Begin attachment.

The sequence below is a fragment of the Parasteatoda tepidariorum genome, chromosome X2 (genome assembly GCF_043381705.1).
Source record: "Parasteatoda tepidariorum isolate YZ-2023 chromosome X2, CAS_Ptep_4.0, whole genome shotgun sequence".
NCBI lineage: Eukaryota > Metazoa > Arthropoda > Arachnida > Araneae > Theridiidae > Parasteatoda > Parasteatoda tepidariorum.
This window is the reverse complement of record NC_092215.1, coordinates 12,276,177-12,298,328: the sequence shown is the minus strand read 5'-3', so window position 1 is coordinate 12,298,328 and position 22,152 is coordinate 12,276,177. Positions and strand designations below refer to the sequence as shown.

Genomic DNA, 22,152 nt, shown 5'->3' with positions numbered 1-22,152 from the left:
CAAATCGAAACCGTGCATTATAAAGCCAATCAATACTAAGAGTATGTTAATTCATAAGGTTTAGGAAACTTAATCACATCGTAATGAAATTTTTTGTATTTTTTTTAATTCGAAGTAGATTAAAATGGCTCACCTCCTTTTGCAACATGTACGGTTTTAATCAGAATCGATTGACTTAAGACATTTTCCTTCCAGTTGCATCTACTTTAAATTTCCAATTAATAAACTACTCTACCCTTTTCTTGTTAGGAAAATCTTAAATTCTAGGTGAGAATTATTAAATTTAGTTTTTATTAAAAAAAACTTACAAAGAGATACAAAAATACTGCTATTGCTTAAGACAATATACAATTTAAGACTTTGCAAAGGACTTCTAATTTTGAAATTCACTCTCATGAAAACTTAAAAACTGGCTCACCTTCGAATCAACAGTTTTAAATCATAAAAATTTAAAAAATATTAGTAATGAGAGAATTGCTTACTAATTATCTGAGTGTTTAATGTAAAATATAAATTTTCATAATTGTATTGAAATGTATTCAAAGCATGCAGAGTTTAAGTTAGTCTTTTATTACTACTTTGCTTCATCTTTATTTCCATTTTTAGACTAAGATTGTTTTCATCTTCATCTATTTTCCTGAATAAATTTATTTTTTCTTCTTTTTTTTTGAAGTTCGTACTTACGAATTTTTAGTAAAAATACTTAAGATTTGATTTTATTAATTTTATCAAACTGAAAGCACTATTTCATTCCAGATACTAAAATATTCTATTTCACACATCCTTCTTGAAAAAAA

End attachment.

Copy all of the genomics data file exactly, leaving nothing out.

The sequence below is a fragment of the Parasteatoda tepidariorum genome, chromosome X2 (genome assembly GCF_043381705.1).
Source record: "Parasteatoda tepidariorum isolate YZ-2023 chromosome X2, CAS_Ptep_4.0, whole genome shotgun sequence".
NCBI lineage: Eukaryota > Metazoa > Arthropoda > Arachnida > Araneae > Theridiidae > Parasteatoda > Parasteatoda tepidariorum.
This window is the reverse complement of record NC_092215.1, coordinates 12,276,177-12,298,328: the sequence shown is the minus strand read 5'-3', so window position 1 is coordinate 12,298,328 and position 22,152 is coordinate 12,276,177. Positions and strand designations below refer to the sequence as shown.

Genomic DNA, 22,152 nt, shown 5'->3' with positions numbered 1-22,152 from the left:
CAAATCGAAACCGTGCATTATAAAGCCAATCAATACTAAGAGTATGTTAATTCATAAGGTTTAGGAAACTTAATCACATCGTAATGAAATTTTTTGTATTTTTTTTAATTCGAAGTAGATTAAAATGGCTCACCTCCTTTTGCAACATGTACGGTTTTAATCAGAATCGATTGACTTAAGACATTTTCCTTCCAGTTGCATCTACTTTAAATTTCCAATTAATAAACTACTCTACCCTTTTCTTGTTAGGAAAATCTTAAATTCTAGGTGAGAATTATTAAATTTAGTTTTTATTAAAAAAAACTTACAAAGAGATACAAAAATACTGCTATTGCTTAAGACAATATACAATTTAAGACTTTGCAAAGGACTTCTAATTTTGAAATTCACTCTCATGAAAACTTAAAAACTGGCTCACCTTCGAATCAACAGTTTTAAATCATAAAAATTTAAAAAATATTAGTAATGAGAGAATTGCTTACTAATTATCTGAGTGTTTAATGTAAAATATAAATTTTCATAATTGTATTGAAATGTATTCAAAGCATGCAGAGTTTAAGTTAGTCTTTTATTACTACTTTGCTTCATCTTTATTTCCATTTTTAGACTAAGATTGTTTTCATCTTCATCTATTTTCCTGAATAAATTTATTTTTTCTTCTTTTTTTTTGAAGTTCGTACTTACGAATTTTTAGTAAAAATACTTAAGATTTGATTTTATTAATTTTATCAAACTGAAAGCACTATTTCATTCCAGATACTAAAATATTCTATTTCACACATCCTTCTTGAAAAAAA